After the procedure, you'll go to the ICU, where you'll be breathing on your own and moving around in less than a day. You'll receive pain medication and breathing devices to help keep you comfortable. When you're stable, you'll move to a different part of the hospital, where your official healing and recovery process begins.

After a Sternotomy: Healing and Recovery

Healing from a sternotomy--and, in fact, any kind of heart surgery--is a journey. Here's what to expect:

In The Hospital

While healing at the hospital, your goal is to regain your strength. That means physical therapy and deep breathing exercises will be part of your daily routine. Once you're comfortable moving, walking, and breathing on your own, you'll likely be able to go home.

Many hospitals now offer enhanced recovery after surgery (ERAS) protocols, which aim to optimize patient care and improve outcomes. These protocols may include early mobilization, pain management strategies, nutritional support, and patient education to help you recover more quickly and comfortably.

At Home

You'll need someone to stay with you 24/7 for at least the first week after leaving the hospital. During this time, it's important to focus on a few key areas of recovery:


Physical recovery is perhaps the most obvious part of heart surgery healing. To take care of yourself:

  • Don't lift anything over 10 pounds.
  • Sleep on your back or side.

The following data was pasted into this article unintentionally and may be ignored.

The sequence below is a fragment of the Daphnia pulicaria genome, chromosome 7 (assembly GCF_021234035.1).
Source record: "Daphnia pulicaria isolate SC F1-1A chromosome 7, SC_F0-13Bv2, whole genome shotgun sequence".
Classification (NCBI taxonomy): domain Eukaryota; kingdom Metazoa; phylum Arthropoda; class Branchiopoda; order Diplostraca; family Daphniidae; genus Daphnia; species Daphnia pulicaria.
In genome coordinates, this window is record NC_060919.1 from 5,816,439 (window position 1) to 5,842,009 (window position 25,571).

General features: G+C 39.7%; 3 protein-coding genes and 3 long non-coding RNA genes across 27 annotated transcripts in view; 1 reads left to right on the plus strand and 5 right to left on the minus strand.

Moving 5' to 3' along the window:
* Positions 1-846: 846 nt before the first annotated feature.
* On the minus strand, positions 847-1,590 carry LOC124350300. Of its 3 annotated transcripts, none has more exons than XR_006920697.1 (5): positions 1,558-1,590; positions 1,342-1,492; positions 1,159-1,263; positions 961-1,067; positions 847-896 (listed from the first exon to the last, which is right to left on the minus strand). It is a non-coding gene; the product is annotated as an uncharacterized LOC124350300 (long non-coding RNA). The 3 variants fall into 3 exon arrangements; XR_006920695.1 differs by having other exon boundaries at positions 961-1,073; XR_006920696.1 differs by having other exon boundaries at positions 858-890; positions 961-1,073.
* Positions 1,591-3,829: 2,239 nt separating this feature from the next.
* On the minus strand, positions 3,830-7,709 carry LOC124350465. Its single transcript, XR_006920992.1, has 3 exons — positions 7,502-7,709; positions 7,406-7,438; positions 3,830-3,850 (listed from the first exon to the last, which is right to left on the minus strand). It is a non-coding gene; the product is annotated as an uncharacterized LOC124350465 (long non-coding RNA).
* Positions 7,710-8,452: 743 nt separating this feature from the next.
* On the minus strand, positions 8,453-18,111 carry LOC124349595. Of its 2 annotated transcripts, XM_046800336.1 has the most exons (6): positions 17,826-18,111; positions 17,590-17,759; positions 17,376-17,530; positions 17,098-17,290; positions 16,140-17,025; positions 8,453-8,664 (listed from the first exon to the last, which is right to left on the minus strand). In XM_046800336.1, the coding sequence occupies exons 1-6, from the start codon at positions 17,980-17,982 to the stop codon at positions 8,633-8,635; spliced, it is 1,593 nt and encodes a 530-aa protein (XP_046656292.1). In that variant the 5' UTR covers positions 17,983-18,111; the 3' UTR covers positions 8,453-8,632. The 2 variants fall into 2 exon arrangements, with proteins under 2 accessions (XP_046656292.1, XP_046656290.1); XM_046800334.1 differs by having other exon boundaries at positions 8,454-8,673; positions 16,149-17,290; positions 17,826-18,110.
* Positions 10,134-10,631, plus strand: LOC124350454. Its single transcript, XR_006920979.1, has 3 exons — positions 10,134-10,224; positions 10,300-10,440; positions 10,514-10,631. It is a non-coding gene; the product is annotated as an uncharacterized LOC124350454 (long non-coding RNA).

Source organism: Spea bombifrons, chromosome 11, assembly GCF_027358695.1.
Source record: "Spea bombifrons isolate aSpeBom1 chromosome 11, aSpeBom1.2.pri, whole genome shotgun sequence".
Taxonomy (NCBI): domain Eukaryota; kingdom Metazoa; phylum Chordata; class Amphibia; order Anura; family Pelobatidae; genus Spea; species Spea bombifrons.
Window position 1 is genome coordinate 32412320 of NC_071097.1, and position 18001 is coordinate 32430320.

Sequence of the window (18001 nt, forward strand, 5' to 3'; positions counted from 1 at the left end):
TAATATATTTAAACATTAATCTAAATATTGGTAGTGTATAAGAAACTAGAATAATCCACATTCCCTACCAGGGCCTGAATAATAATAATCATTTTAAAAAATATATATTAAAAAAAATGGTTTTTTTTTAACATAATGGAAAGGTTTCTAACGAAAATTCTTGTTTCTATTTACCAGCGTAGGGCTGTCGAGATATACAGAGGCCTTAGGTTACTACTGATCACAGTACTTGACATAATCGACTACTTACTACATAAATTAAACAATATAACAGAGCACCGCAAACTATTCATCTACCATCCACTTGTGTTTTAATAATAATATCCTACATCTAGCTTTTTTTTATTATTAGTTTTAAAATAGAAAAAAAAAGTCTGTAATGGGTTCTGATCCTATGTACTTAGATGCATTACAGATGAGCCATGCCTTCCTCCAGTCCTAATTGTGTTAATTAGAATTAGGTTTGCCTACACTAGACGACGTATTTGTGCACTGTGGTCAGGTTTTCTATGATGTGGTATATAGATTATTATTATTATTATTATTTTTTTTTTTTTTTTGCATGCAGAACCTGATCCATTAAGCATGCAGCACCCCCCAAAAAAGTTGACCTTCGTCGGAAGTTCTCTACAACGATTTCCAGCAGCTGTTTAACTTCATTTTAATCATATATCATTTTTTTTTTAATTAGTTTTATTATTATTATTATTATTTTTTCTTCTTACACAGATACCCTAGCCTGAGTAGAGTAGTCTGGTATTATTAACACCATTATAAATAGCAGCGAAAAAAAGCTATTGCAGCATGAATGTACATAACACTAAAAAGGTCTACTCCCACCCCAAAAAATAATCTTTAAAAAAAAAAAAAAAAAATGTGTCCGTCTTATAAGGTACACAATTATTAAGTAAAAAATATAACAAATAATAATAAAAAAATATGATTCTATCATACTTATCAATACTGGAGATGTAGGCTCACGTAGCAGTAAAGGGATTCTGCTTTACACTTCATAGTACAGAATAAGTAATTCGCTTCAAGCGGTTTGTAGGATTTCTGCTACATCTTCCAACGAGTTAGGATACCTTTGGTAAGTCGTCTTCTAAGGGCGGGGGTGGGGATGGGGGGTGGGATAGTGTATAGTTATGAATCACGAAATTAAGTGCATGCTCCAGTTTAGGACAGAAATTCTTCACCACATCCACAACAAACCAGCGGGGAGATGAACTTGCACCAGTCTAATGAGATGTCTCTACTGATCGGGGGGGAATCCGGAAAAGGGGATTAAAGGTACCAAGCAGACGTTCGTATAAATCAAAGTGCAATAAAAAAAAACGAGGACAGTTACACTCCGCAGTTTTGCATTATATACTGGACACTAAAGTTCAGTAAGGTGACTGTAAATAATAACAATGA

• Take short walks throughout the day, but avoid strenuous activity.
  • Maintain a healthy diet based on your doctor's recommendations.
  • Don't drive until your doctor says you're well enough to do so.
  • Use a sternal support vest to breathe and cough more comfortably.

Engage in cardiac rehabilitation as prescribed by your doctor. This medically supervised program can help you regain strength, improve cardiovascular fitness, and reduce the risk of future heart problems.


It's important to set yourself up for success when it comes to mental recovery. For example, you may feel anxious or stressed when you first come home from the hospital. Be prepared for this and get the support you need to develop a healthy mindset. For many people, that means setting achievable goals, being patient with themselves, and staying in contact with family and friends.

Consider joining a support group for people who have undergone similar surgeries. Sharing your experiences and learning from others can help you cope with the challenges of recovery and maintain a positive outlook.


Emotional recovery is a little different from mental recovery, but they go hand-in-hand. Your emotions may change based on medications, your ability to sleep, your pain level, and more. Be aware of any significant mood or personality shifts, and keep track of signs that may indicate ongoing issues such as depression.

If you experience persistent feelings of sadness, hopelessness, or anxiety, don't hesitate to reach out to a mental health professional. They can help you develop coping strategies and provide additional support during your recovery.

In conclusion, a sternotomy is a major surgery, which means it comes with a significant healing journey. Knowing what to expect before, during, and after can help you decide what questions to ask your doctor and how to prepare for every step of this undertaking.

Contact us today to learn more about sternotomy recovery and heart surgery healing.

Heart Hugger

Written by Heart Hugger